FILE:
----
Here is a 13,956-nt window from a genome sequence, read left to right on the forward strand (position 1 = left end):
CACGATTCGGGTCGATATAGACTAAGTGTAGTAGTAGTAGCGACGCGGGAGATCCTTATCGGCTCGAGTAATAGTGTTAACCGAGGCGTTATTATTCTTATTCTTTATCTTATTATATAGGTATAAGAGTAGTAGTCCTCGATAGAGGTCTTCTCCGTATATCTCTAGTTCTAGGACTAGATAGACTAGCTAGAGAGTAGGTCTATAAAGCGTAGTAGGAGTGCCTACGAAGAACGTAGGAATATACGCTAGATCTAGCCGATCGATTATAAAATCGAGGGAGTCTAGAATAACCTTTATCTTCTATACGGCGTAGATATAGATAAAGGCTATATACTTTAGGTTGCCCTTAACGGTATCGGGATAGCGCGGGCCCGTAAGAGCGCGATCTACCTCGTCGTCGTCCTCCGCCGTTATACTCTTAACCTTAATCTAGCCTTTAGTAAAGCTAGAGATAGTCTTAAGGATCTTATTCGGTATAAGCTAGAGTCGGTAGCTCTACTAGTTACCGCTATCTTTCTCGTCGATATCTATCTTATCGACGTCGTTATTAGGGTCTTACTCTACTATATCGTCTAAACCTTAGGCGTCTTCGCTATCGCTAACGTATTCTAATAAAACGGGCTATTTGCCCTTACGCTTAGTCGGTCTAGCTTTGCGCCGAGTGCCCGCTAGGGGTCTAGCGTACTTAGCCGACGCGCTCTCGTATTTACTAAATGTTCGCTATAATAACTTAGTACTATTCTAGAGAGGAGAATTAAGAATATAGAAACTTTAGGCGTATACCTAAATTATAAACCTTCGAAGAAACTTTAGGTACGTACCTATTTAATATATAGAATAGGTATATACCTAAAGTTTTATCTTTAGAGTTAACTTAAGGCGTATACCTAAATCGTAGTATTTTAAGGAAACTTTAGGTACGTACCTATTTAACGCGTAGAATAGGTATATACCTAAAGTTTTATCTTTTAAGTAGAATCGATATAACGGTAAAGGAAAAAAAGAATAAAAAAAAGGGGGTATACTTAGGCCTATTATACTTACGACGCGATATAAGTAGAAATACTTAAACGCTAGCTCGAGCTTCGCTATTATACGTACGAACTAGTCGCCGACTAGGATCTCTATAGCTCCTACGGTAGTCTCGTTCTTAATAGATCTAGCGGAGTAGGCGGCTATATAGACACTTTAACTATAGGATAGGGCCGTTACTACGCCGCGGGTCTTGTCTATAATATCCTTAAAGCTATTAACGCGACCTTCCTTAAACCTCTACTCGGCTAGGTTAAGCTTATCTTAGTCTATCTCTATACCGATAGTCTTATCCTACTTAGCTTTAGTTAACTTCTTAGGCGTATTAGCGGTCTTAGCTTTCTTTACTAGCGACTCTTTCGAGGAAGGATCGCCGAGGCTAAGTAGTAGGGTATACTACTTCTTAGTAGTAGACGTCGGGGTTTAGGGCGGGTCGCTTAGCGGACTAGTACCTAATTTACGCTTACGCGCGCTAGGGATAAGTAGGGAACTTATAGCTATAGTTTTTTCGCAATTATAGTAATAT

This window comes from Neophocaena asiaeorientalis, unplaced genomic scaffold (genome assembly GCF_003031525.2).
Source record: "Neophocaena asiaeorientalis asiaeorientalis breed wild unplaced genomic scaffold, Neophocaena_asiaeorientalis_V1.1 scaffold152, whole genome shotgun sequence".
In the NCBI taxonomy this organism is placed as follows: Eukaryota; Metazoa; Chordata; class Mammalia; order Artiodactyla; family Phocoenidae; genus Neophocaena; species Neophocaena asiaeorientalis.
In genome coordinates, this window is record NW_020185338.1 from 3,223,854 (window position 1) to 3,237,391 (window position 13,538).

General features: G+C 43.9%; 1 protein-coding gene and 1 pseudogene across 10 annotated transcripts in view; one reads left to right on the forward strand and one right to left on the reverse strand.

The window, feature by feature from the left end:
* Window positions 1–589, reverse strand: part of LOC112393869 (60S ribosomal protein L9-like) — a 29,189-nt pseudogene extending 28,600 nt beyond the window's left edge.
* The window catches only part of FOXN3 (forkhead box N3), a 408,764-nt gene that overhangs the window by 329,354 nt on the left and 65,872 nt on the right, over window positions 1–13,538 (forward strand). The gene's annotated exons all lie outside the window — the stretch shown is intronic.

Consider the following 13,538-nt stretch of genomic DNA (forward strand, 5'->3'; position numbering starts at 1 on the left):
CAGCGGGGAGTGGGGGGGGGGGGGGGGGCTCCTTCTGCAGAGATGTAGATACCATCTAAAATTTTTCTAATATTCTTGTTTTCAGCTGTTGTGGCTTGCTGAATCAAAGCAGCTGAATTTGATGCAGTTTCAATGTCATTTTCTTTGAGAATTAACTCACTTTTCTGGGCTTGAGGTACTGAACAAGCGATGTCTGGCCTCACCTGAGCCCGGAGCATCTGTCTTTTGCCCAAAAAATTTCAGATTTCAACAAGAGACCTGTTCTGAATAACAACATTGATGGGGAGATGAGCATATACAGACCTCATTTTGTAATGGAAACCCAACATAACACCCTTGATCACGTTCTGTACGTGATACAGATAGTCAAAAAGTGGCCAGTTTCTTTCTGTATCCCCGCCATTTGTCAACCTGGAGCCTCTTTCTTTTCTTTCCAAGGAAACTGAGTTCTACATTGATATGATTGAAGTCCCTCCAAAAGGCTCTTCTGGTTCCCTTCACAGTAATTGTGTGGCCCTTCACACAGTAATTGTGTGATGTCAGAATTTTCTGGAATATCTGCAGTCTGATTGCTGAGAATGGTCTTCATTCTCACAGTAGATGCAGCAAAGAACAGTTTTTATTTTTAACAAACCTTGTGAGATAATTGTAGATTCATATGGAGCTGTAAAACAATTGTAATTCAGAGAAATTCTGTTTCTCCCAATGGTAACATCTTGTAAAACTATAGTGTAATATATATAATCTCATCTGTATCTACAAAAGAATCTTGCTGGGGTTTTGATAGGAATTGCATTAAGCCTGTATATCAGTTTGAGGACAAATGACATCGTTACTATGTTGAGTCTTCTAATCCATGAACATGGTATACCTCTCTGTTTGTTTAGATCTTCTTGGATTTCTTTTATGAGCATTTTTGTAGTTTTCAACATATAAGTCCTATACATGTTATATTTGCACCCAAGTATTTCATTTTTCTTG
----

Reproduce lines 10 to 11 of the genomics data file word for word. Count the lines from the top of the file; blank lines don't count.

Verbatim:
* The window catches only part of FOXN3 (forkhead box N3), a 408,764-nt gene that overhangs the window by 329,354 nt on the left and 65,872 nt on the right, over window positions 1–13,538 (forward strand). The gene's annotated exons all lie outside the window — the stretch shown is intronic.

Consider the following 13,538-nt stretch of genomic DNA (forward strand, 5'->3'; position numbering starts at 1 on the left):